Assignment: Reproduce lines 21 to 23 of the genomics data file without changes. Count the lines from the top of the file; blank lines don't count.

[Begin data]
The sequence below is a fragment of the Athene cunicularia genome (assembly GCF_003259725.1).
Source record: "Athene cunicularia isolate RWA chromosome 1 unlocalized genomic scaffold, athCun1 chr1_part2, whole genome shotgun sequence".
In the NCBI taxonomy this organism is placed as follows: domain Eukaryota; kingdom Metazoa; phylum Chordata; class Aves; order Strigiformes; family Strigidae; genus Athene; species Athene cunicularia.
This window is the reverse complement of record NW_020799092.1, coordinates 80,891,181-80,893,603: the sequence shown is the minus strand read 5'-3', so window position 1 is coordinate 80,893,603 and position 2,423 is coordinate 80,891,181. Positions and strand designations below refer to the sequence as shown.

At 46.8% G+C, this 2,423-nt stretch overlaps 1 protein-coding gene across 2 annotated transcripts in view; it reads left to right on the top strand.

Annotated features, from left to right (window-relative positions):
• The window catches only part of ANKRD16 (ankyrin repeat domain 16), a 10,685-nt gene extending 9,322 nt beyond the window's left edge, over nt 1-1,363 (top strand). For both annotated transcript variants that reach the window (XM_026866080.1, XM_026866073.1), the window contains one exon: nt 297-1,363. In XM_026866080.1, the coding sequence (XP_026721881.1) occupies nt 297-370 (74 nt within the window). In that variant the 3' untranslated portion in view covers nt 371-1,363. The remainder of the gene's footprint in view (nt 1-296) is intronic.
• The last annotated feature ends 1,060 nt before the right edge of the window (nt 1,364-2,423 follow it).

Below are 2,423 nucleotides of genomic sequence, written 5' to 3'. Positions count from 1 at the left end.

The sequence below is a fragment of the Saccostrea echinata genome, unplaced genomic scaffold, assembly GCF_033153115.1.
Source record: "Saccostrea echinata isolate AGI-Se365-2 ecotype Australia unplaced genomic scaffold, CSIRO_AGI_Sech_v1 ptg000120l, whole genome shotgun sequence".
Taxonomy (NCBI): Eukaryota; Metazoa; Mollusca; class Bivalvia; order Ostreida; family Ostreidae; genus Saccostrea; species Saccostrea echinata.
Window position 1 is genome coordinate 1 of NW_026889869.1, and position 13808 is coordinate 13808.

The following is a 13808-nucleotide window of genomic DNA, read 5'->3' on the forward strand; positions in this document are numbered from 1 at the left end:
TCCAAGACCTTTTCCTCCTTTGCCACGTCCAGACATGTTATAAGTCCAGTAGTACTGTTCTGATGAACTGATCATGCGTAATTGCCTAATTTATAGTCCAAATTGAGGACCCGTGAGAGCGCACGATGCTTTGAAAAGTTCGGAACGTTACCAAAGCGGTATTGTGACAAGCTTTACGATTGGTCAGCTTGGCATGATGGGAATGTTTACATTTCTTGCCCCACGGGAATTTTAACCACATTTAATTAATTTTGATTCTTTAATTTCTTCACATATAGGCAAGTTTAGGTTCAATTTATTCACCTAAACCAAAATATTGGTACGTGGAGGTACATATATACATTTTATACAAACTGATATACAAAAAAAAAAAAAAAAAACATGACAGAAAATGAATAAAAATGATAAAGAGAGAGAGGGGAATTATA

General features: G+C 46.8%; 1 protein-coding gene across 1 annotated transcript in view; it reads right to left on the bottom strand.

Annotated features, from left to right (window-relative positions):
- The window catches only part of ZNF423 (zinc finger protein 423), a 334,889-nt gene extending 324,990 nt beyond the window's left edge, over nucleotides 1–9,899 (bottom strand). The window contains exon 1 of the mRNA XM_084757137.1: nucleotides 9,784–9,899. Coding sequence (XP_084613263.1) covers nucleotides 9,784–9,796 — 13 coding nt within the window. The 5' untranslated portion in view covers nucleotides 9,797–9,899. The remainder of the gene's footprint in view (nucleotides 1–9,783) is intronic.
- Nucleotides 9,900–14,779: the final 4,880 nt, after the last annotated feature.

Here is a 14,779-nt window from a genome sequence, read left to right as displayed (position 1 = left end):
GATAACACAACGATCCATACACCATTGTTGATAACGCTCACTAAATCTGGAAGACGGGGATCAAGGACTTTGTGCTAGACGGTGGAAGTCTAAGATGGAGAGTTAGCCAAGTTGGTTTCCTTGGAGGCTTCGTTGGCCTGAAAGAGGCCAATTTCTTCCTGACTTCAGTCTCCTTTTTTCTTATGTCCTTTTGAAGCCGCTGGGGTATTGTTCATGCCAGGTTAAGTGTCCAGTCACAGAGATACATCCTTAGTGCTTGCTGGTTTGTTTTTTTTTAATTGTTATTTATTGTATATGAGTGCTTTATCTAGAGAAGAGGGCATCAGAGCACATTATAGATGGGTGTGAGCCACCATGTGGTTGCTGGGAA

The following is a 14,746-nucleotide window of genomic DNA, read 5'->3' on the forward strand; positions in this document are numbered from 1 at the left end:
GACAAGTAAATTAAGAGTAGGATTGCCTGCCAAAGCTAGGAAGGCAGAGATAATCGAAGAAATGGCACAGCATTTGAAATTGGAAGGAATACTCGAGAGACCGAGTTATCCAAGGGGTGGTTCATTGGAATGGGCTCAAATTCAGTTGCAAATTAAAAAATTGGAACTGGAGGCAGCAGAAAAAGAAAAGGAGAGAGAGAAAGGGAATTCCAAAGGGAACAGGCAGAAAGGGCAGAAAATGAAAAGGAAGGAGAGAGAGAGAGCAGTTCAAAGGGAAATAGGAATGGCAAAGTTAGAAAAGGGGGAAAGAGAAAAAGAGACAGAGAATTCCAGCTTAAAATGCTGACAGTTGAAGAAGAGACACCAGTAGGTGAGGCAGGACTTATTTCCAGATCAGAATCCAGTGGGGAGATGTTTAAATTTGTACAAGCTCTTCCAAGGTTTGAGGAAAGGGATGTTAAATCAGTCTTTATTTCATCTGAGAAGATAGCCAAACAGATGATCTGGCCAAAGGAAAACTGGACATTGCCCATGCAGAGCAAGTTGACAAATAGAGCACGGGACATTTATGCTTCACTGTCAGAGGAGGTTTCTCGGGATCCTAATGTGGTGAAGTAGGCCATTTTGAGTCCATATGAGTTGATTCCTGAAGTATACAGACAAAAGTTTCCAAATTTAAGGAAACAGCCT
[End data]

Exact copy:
GATAACACAACGATCCATACACCATTGTTGATAACGCTCACTAAATCTGGAAGACGGGGATCAAGGACTTTGTGCTAGACGGTGGAAGTCTAAGATGGAGAGTTAGCCAAGTTGGTTTCCTTGGAGGCTTCGTTGGCCTGAAAGAGGCCAATTTCTTCCTGACTTCAGTCTCCTTTTTTCTTATGTCCTTTTGAAGCCGCTGGGGTATTGTTCATGCCAGGTTAAGTGTCCAGTCACAGAGATACATCCTTAGTGCTTGCTGGTTTGTTTTTTTTTAATTGTTATTTATTGTATATGAGTGCTTTATCTAGAGAAGAGGGCATCAGAGCACATTATAGATGGGTGTGAGCCACCATGTGGTTGCTGGGAA

The following is a 14,746-nucleotide window of genomic DNA, read 5'->3' on the forward strand; positions in this document are numbered from 1 at the left end:
GACAAGTAAATTAAGAGTAGGATTGCCTGCCAAAGCTAGGAAGGCAGAGATAATCGAAGAAATGGCACAGCATTTGAAATTGGAAGGAATACTCGAGAGACCGAGTTATCCAAGGGGTGGTTCATTGGAATGGGCTCAAATTCAGTTGCAAATTAAAAAATTGGAACTGGAGGCAGCAGAAAAAGAAAAGGAGAGAGAGAAAGGGAATTCCAAAGGGAACAGGCAGAAAGGGCAGAAAATGAAAAGGAAGGAGAGAGAGAGAGCAGTTCAAAGGGAAATAGGAATGGCAAAGTTAGAAAAGGGGGAAAGAGAAAAAGAGACAGAGAATTCCAGCTTAAAATGCTGACAGTTGAAGAAGAGACACCAGTAGGTGAGGCAGGACTTATTTCCAGATCAGAATCCAGTGGGGAGATGTTTAAATTTGTACAAGCTCTTCCAAGGTTTGAGGAAAGGGATGTTAAATCAGTCTTTATTTCATCTGAGAAGATAGCCAAACAGATGATCTGGCCAAAGGAAAACTGGACATTGCCCATGCAGAGCAAGTTGACAAATAGAGCACGGGACATTTATGCTTCACTGTCAGAGGAGGTTTCTCGGGATCCTAATGTGGTGAAGTAGGCCATTTTGAGTCCATATGAGTTGATTCCTGAAGTATACAGACAAAAGTTTCCAAATTTAAGGAAACAGCCT